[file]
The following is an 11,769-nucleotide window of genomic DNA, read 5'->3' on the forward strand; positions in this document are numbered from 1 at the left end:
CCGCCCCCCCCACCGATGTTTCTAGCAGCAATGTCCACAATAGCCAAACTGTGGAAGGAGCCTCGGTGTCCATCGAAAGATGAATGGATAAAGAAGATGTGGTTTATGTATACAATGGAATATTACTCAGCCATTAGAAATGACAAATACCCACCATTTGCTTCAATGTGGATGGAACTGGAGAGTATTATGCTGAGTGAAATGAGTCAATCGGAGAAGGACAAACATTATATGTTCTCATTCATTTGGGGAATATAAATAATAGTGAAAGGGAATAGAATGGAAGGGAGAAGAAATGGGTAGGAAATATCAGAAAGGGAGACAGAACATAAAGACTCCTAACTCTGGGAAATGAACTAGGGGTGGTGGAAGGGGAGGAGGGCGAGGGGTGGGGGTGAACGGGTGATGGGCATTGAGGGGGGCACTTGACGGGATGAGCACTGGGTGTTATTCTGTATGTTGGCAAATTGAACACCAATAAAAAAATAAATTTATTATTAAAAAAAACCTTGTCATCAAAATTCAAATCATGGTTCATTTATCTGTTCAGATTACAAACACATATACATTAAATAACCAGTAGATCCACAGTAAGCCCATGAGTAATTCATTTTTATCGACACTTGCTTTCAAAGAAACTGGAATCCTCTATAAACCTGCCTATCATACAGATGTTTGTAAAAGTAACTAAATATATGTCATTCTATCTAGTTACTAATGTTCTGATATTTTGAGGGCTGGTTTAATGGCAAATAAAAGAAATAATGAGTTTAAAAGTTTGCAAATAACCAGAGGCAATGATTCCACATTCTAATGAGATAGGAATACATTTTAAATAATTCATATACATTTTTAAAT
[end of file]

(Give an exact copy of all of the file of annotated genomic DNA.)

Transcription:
The following is an 11,769-nucleotide window of genomic DNA, read 5'->3' on the forward strand; positions in this document are numbered from 1 at the left end:
CCGCCCCCCCCACCGATGTTTCTAGCAGCAATGTCCACAATAGCCAAACTGTGGAAGGAGCCTCGGTGTCCATCGAAAGATGAATGGATAAAGAAGATGTGGTTTATGTATACAATGGAATATTACTCAGCCATTAGAAATGACAAATACCCACCATTTGCTTCAATGTGGATGGAACTGGAGAGTATTATGCTGAGTGAAATGAGTCAATCGGAGAAGGACAAACATTATATGTTCTCATTCATTTGGGGAATATAAATAATAGTGAAAGGGAATAGAATGGAAGGGAGAAGAAATGGGTAGGAAATATCAGAAAGGGAGACAGAACATAAAGACTCCTAACTCTGGGAAATGAACTAGGGGTGGTGGAAGGGGAGGAGGGCGAGGGGTGGGGGTGAACGGGTGATGGGCATTGAGGGGGGCACTTGACGGGATGAGCACTGGGTGTTATTCTGTATGTTGGCAAATTGAACACCAATAAAAAAATAAATTTATTATTAAAAAAAACCTTGTCATCAAAATTCAAATCATGGTTCATTTATCTGTTCAGATTACAAACACATATACATTAAATAACCAGTAGATCCACAGTAAGCCCATGAGTAATTCATTTTTATCGACACTTGCTTTCAAAGAAACTGGAATCCTCTATAAACCTGCCTATCATACAGATGTTTGTAAAAGTAACTAAATATATGTCATTCTATCTAGTTACTAATGTTCTGATATTTTGAGGGCTGGTTTAATGGCAAATAAAAGAAATAATGAGTTTAAAAGTTTGCAAATAACCAGAGGCAATGATTCCACATTCTAATGAGATAGGAATACATTTTAAATAATTCATATACATTTTTAAAT